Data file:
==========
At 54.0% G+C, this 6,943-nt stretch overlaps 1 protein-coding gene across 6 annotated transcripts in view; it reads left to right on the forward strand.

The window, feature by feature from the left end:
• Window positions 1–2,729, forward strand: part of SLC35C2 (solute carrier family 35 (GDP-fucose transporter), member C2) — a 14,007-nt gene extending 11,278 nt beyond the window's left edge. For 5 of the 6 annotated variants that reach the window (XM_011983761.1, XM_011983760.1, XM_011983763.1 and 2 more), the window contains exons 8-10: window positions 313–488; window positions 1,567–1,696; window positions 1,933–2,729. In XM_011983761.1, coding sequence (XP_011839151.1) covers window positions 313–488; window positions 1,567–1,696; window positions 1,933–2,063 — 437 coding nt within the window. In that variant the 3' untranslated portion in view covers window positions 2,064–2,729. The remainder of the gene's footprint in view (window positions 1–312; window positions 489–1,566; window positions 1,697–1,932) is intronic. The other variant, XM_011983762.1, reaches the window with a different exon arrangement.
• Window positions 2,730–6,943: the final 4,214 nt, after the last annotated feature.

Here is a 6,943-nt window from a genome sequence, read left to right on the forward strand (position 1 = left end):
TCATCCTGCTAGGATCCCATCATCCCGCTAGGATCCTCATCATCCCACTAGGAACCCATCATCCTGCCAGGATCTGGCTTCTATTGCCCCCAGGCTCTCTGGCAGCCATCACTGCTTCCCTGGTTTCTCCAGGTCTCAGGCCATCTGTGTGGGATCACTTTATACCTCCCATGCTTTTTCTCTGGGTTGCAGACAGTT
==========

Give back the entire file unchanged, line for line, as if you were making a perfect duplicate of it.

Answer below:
At 54.0% G+C, this 6,943-nt stretch overlaps 1 protein-coding gene across 6 annotated transcripts in view; it reads left to right on the forward strand.

The window, feature by feature from the left end:
• Window positions 1–2,729, forward strand: part of SLC35C2 (solute carrier family 35 (GDP-fucose transporter), member C2) — a 14,007-nt gene extending 11,278 nt beyond the window's left edge. For 5 of the 6 annotated variants that reach the window (XM_011983761.1, XM_011983760.1, XM_011983763.1 and 2 more), the window contains exons 8-10: window positions 313–488; window positions 1,567–1,696; window positions 1,933–2,729. In XM_011983761.1, coding sequence (XP_011839151.1) covers window positions 313–488; window positions 1,567–1,696; window positions 1,933–2,063 — 437 coding nt within the window. In that variant the 3' untranslated portion in view covers window positions 2,064–2,729. The remainder of the gene's footprint in view (window positions 1–312; window positions 489–1,566; window positions 1,697–1,932) is intronic. The other variant, XM_011983762.1, reaches the window with a different exon arrangement.
• Window positions 2,730–6,943: the final 4,214 nt, after the last annotated feature.

Here is a 6,943-nt window from a genome sequence, read left to right on the forward strand (position 1 = left end):
TCATCCTGCTAGGATCCCATCATCCCGCTAGGATCCTCATCATCCCACTAGGAACCCATCATCCTGCCAGGATCTGGCTTCTATTGCCCCCAGGCTCTCTGGCAGCCATCACTGCTTCCCTGGTTTCTCCAGGTCTCAGGCCATCTGTGTGGGATCACTTTATACCTCCCATGCTTTTTCTCTGGGTTGCAGACAGTT